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Published: June 19th 2006
Hello from Lima, Peru! I’m traveling in South America for the next two months so this blog will temporarily be a “South America” blog instead of a Costa Rica blog. I’ve never had two months off to travel, so this should be an adventure!
I picked Lima as my home base, and from here, I hope to visit more of Peru, then Ecuador, Chile and Bolivia (not necessarily in that order). When? Where exactly? For how long will I travel in each country? These are questions I cannot answer at the moment as I’m making no specific plans. I’ll get up and go when I’m ready, stay as long or as little in one place, and then move on. It’s all about exploring and deciding for once in my life, where and when I want to go!
Landing in Lima….
I arrived in Lima on Thursday night. The first thing I noticed besides the very easy customs and immigration process was how clean the airport is. It is one of the most modern airports I’ve seen. Someone at the airport, someone “official looking,” told me it was very clean and well maintained “because the Germans built it and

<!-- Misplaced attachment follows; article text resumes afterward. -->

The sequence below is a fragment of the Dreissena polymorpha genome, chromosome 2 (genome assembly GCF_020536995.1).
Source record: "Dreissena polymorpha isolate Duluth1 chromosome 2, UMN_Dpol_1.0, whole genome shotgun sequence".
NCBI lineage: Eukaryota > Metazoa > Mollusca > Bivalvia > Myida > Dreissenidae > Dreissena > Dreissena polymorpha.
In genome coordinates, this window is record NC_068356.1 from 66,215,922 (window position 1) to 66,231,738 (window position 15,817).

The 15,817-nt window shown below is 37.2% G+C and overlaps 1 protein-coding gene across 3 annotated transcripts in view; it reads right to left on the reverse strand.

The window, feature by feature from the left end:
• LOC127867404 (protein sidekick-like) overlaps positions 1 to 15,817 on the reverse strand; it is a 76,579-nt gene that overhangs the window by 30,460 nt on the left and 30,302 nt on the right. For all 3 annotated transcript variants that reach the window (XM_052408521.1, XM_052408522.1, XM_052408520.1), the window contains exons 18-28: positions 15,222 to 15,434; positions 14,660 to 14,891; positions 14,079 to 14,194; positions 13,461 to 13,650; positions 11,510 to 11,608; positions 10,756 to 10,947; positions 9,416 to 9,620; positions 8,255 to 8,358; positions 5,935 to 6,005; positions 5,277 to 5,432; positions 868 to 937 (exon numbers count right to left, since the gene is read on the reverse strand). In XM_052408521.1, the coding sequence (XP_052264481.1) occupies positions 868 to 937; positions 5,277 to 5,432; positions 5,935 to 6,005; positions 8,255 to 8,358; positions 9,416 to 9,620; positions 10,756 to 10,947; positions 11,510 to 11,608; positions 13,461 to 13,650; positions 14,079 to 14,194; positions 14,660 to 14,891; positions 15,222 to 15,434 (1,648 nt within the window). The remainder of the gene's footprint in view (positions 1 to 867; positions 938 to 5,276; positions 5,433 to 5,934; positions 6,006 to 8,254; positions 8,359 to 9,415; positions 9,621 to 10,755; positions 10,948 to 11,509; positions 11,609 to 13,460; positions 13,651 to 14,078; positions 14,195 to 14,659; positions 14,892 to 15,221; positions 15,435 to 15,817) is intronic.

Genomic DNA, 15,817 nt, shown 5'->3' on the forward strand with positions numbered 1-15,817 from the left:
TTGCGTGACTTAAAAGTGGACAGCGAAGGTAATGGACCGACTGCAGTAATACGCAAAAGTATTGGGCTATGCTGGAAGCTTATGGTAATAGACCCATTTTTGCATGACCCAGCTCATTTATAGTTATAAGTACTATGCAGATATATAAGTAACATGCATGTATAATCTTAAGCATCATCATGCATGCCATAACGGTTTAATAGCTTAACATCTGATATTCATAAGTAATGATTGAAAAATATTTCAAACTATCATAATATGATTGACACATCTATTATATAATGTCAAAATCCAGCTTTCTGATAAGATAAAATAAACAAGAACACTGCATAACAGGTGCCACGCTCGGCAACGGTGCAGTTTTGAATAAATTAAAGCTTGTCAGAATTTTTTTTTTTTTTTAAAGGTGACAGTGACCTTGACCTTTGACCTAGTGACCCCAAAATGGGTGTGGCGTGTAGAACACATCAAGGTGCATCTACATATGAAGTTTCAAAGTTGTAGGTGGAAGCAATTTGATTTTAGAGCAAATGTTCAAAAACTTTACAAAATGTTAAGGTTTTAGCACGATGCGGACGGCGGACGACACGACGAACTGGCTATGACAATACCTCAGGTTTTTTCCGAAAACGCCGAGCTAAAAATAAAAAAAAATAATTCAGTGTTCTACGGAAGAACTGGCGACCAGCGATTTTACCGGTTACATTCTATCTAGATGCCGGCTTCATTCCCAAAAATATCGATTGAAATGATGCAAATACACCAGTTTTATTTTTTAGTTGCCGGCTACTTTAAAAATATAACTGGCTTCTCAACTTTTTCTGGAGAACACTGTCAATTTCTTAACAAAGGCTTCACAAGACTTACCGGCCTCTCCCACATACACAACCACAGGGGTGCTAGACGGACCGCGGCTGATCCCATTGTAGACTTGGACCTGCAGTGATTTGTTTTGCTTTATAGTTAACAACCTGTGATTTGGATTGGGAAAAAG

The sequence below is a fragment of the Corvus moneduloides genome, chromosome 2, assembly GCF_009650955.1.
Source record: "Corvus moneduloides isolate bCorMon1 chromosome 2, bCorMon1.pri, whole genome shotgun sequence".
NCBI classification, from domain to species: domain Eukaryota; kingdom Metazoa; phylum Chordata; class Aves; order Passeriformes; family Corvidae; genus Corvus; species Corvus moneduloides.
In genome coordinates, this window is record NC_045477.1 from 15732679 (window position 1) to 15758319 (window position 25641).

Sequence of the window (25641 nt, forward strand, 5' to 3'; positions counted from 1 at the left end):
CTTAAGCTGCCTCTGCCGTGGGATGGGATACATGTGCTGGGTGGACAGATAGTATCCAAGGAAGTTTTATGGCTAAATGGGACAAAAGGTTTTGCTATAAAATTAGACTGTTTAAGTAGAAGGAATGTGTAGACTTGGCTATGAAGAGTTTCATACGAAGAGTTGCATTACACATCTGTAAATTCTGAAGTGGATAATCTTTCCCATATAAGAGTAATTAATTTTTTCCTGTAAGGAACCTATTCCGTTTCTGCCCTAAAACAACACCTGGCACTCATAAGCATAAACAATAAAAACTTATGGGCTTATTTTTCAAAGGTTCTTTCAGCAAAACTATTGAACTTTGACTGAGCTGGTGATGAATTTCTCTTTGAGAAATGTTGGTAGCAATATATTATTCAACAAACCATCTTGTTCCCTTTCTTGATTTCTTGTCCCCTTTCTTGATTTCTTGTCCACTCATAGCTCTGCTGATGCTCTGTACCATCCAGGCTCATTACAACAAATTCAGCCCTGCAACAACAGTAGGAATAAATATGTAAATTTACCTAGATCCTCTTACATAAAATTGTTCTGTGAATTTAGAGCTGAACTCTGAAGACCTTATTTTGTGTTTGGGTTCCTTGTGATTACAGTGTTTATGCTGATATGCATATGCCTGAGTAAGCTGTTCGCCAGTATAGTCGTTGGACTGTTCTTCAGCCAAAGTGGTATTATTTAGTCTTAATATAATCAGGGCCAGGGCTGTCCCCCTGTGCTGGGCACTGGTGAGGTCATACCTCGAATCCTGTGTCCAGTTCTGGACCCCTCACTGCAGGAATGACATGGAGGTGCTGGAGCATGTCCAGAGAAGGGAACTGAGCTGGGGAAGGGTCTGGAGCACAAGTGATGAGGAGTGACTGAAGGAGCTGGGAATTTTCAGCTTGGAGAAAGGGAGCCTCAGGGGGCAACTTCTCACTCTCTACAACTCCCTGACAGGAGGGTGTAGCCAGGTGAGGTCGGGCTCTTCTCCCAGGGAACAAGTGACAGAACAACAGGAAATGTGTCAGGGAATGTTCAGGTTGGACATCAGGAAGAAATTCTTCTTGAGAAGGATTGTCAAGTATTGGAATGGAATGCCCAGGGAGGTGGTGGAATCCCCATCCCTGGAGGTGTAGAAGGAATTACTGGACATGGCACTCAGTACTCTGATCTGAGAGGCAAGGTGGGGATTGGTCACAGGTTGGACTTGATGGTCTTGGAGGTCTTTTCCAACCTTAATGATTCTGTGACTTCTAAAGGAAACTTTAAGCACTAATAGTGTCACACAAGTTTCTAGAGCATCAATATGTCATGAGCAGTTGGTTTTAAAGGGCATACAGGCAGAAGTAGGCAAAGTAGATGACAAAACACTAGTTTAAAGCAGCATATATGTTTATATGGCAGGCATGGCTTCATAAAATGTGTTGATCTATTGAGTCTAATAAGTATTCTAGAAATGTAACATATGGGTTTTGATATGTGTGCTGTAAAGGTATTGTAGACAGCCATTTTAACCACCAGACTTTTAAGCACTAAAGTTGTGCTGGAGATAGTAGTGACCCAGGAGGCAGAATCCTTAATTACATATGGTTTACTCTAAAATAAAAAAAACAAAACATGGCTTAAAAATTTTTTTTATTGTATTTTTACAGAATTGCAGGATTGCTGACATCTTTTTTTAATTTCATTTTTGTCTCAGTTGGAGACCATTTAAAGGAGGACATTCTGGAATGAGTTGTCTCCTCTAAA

now run it, not Peruvians!” Funny, Lima’s airport does remind me of the airport in Munich.
My pre-arranged driver was right there waiting for me outside of customs. He was very friendly, spoke some English, but surprisingly, I understood much of his Spanish. He said many times in Spanish as he put my bags in his taxi, “Seguridad, seguridad…security, security….” Basically, he put my luggage in the back seat, covered them with a blanket, and told me to lock my doors because many parts of Lima are unsafe. That was a bit off-putting, particularly being late at night and I’m in a taxi with a stranger heading to a hotel in a city I did not know. Well, I’ve traveled through Bosnia on dirt roads in the middle of the night, driven down the side of a mountain near a military base in Athens, and more—so this couldn’t be too bad!
I made it to the hotel just fine. I worked out an arrangement to stay here for two months and use this particular hotel as my base. So far, it has been everything I expected and the room has two important features: an “in-suite” bathroom” and high
speed wireless Internet in the room! Oh, and cable TV, for keeping up on world news. Between the Internet, TV and a bathroom, I’ve got just about everything I need!